Category Archives: English in Madrid

Aptis Speaking Test

The Aptis by British Council is a relatively new exam but it is quickly gaining popularity among English language learners. This is due to it becoming more widely accepted both here in Spain and around the world, it being cheaper than other exams like Cambridge, and being able to get the results more quickly.

Knowing exactly what an exam entails is half the battle when preparing for it. Today we’re going to look at the Speaking exam. The entire exam is done on a computer, so for the speaking part, you have to record your answers within a given time limit. This means preparation is key. Knowing what to expect and being ready to show off your language skills will help achieve your goal.

Part One

In the first part, you have to answer questions about yourself. There are three questions and you must talk for thirty seconds for each question. Possible topics you could talk about include Family, Your Job, Hobbies and Interests, Future Plans, Films and Books, The Weather, Daily Routine etc. This means four or five clear sentences. If for example you are asked, “What’s the weather like today?” You might think it impossible to have your answer last a full thirty seconds. This is why it’s important to brainstorm things related to the weather. What do you like to do when it’s hot outside? What clothes are you wearing for the current season? Is it typical weather for this time of year? Is it unusually hot or cold? So a typical answer to “What’s the weather like today?” doesn’t have to be difficult to elaborate on. Instead of just replying “It’s cold but sunny” you can add “but this is normal for Madrid in winter. People usually wear hats, scarves, winter coats and boots to stay warm. A typical winter snack is roasted chestnuts which you can buy from street vendors.” Instead of talking solely about the weather, we can incorporate other related vocabulary like in this instance; clothes. But we could also talk about what people generally do in when the weather is hot/cold etc. The questions in part one of the Aptis lend themselves to elaboration. You should keep talking, adding relevant sentences until your time is up.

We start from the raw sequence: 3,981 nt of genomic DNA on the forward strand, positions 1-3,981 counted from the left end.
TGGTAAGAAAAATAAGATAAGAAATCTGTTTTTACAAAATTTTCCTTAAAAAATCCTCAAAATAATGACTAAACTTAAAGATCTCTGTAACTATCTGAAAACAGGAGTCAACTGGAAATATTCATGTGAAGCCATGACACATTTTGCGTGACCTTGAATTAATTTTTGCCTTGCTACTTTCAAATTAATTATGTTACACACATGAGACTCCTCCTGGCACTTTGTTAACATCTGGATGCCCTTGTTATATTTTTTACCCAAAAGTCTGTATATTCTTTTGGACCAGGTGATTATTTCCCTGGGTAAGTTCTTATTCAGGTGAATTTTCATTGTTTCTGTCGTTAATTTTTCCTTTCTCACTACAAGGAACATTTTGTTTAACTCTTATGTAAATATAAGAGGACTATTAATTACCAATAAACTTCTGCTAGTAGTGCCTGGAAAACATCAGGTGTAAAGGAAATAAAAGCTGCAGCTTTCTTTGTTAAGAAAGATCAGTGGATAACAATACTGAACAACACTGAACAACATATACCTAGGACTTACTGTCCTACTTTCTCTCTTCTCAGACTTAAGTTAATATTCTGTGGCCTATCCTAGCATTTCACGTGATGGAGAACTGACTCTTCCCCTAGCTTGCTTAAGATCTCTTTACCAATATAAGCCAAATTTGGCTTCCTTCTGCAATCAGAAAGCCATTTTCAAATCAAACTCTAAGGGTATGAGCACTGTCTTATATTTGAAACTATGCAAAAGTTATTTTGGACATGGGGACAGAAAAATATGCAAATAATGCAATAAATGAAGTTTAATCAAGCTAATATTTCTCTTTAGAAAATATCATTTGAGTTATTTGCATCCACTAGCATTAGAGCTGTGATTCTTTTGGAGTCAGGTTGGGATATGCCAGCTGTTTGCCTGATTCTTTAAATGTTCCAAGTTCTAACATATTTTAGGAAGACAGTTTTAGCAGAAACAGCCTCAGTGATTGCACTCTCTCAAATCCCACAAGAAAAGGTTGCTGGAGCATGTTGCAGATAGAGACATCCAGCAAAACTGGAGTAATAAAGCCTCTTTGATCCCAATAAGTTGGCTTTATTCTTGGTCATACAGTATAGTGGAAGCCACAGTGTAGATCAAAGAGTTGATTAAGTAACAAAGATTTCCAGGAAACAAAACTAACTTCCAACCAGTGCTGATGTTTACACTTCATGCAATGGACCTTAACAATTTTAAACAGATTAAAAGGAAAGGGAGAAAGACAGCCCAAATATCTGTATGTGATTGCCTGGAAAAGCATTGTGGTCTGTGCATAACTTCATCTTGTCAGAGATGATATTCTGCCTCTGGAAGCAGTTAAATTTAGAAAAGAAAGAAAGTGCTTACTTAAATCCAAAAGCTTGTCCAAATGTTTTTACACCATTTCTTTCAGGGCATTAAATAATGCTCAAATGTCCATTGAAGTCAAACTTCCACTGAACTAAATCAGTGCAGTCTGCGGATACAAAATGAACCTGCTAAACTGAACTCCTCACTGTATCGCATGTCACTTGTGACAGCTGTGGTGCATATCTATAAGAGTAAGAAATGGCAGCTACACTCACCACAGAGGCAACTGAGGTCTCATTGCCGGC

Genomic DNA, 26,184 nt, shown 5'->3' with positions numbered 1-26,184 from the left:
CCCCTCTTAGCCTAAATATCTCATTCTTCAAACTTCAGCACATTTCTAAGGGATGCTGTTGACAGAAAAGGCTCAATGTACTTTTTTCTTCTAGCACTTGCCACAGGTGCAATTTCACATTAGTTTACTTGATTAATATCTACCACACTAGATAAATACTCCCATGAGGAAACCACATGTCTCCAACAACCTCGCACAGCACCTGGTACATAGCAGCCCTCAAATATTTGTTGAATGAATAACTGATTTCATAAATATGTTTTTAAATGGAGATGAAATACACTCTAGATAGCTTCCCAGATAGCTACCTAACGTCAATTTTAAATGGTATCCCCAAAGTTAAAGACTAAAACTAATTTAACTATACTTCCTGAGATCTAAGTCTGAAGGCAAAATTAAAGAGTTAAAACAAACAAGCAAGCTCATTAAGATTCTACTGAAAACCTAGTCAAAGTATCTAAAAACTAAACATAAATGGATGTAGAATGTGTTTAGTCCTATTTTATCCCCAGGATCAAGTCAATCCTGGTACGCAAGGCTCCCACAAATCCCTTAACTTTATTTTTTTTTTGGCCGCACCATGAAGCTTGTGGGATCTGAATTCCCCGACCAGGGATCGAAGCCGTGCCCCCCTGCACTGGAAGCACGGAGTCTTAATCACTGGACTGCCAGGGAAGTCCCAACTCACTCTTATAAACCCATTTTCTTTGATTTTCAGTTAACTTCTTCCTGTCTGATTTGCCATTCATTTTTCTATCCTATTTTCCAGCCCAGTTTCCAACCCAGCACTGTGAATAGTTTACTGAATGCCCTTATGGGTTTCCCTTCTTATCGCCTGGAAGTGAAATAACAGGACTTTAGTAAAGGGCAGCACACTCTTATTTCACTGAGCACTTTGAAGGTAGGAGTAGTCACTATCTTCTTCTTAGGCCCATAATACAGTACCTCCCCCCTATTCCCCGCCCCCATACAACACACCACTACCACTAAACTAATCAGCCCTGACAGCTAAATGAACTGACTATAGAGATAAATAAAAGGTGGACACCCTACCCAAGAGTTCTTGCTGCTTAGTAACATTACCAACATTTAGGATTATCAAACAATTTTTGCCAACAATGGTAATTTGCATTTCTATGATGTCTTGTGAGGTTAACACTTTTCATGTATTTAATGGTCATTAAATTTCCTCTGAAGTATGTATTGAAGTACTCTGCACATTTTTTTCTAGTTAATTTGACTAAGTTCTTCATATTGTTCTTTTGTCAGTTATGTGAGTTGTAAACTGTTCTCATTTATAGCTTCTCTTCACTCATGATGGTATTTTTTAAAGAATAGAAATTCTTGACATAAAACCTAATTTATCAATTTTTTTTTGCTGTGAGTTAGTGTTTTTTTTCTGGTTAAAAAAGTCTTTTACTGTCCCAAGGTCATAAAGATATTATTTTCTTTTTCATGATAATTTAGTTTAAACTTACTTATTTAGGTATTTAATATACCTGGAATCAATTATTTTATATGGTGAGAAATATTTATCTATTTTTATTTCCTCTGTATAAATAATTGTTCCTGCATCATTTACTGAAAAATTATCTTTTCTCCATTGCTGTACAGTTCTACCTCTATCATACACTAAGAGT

Part Two

In the second part of the Aptis speaking exam, you are given a picture which you have forty-five seconds to describe. You then have to answer to related questions with a limit of forty-five seconds for each.

A typical example of this could be the picture on the left.

  1. Describe the picture.
  2. Do you often have to work in a team in work or university?
  3. Why is teamwork important?

 

Describing a photo is a question that comes up in many exams. With this type of question, you should take as much time as possible to gather your thoughts. Then use all of the time given to talk about it.  Below are some useful phrases to describe the position of things within a picture.